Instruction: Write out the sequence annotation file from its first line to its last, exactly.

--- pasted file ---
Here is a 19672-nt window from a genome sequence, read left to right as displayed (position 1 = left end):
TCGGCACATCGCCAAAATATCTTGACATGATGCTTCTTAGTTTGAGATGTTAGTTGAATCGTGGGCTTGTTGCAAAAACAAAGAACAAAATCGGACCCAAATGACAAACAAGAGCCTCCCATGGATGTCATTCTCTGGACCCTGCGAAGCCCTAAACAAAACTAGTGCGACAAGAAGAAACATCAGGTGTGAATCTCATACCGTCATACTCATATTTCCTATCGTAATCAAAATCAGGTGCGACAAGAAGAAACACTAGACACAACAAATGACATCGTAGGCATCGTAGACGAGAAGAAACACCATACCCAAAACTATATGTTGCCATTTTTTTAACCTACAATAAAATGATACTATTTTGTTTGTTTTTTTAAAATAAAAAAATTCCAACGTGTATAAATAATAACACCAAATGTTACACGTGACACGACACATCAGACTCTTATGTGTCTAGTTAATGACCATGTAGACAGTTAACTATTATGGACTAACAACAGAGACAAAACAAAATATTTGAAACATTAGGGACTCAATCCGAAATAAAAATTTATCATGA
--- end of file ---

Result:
Here is a 19672-nt window from a genome sequence, read left to right as displayed (position 1 = left end):
TCGGCACATCGCCAAAATATCTTGACATGATGCTTCTTAGTTTGAGATGTTAGTTGAATCGTGGGCTTGTTGCAAAAACAAAGAACAAAATCGGACCCAAATGACAAACAAGAGCCTCCCATGGATGTCATTCTCTGGACCCTGCGAAGCCCTAAACAAAACTAGTGCGACAAGAAGAAACATCAGGTGTGAATCTCATACCGTCATACTCATATTTCCTATCGTAATCAAAATCAGGTGCGACAAGAAGAAACACTAGACACAACAAATGACATCGTAGGCATCGTAGACGAGAAGAAACACCATACCCAAAACTATATGTTGCCATTTTTTTAACCTACAATAAAATGATACTATTTTGTTTGTTTTTTTAAAATAAAAAAATTCCAACGTGTATAAATAATAACACCAAATGTTACACGTGACACGACACATCAGACTCTTATGTGTCTAGTTAATGACCATGTAGACAGTTAACTATTATGGACTAACAACAGAGACAAAACAAAATATTTGAAACATTAGGGACTCAATCCGAAATAAAAATTTATCATGA